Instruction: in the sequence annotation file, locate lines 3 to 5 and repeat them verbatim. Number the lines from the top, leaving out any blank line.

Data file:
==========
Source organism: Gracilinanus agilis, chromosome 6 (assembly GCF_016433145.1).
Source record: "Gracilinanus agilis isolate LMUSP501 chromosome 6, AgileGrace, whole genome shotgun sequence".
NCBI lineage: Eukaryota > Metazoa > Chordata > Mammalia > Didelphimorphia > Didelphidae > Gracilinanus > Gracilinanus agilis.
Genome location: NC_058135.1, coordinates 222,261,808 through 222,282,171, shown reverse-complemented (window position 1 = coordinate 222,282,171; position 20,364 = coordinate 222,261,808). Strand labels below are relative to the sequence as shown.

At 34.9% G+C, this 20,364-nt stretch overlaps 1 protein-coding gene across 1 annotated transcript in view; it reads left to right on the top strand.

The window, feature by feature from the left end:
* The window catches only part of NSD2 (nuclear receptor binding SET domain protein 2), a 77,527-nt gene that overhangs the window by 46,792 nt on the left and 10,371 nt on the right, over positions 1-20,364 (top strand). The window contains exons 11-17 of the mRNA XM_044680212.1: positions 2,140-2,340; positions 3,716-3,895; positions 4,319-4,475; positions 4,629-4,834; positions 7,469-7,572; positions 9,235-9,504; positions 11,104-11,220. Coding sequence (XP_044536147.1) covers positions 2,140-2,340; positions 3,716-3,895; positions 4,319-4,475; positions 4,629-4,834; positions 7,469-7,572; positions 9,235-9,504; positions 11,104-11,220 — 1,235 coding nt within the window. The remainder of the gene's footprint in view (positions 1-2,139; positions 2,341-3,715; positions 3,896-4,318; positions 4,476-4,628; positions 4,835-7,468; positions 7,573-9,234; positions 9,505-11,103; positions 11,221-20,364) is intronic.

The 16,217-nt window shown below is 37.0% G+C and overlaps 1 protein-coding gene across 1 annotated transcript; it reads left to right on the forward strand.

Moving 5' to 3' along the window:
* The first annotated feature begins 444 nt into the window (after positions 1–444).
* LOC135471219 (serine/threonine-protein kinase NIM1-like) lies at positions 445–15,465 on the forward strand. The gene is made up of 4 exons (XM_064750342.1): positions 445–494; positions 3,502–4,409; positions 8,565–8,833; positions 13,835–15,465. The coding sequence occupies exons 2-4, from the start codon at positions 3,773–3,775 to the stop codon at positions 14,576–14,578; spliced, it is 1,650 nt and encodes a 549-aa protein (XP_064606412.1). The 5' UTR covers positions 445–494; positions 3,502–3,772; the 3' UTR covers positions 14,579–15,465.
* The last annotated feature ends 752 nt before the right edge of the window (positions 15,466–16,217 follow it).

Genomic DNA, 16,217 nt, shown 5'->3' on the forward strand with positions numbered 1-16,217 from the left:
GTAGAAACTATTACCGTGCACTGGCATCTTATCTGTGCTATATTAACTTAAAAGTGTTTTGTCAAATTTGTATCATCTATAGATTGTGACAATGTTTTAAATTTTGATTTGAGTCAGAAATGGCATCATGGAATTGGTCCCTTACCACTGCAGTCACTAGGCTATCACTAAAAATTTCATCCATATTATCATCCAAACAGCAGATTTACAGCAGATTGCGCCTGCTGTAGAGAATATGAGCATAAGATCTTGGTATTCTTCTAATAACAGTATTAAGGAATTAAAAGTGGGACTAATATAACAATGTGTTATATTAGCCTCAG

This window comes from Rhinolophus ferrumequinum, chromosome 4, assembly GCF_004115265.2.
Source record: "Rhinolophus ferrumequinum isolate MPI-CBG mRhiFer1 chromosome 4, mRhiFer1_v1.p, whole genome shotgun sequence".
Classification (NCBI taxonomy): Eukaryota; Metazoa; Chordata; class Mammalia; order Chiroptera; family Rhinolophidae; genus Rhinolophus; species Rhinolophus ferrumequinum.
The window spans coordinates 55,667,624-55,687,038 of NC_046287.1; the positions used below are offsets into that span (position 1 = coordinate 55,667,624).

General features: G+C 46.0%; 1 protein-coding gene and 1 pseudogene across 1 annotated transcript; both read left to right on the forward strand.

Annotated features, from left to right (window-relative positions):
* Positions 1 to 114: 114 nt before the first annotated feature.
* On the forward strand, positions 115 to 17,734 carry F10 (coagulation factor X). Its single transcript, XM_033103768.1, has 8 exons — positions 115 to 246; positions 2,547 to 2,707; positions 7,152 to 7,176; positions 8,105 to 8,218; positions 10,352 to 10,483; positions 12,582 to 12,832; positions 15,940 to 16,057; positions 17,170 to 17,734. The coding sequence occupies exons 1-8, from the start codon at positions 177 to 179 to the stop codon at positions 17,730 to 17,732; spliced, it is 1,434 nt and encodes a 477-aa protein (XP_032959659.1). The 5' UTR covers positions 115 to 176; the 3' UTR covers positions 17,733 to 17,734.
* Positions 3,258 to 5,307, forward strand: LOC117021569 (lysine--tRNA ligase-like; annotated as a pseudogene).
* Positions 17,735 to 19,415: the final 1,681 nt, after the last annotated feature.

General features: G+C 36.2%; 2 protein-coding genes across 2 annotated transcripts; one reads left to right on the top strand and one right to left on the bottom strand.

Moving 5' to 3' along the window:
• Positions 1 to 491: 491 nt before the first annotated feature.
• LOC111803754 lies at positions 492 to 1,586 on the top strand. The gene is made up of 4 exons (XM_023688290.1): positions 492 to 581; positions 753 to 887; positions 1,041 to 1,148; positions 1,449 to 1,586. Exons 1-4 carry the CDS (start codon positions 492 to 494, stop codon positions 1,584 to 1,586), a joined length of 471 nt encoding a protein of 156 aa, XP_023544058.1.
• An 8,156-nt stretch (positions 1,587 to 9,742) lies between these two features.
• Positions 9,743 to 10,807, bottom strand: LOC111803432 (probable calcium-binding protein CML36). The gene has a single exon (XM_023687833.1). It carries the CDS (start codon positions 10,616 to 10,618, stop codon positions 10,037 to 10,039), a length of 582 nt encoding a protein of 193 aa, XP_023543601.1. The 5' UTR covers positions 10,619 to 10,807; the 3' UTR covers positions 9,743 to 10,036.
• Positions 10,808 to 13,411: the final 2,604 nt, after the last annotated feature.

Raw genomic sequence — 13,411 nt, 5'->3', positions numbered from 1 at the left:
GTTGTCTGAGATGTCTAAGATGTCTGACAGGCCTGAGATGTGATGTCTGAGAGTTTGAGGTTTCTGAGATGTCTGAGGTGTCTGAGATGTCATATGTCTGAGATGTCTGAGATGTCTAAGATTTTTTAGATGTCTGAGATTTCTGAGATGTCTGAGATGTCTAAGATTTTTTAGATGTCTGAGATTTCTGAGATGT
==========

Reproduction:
NCBI lineage: Eukaryota > Metazoa > Chordata > Mammalia > Didelphimorphia > Didelphidae > Gracilinanus > Gracilinanus agilis.
Genome location: NC_058135.1, coordinates 222,261,808 through 222,282,171, shown reverse-complemented (window position 1 = coordinate 222,282,171; position 20,364 = coordinate 222,261,808). Strand labels below are relative to the sequence as shown.

At 34.9% G+C, this 20,364-nt stretch overlaps 1 protein-coding gene across 1 annotated transcript in view; it reads left to right on the top strand.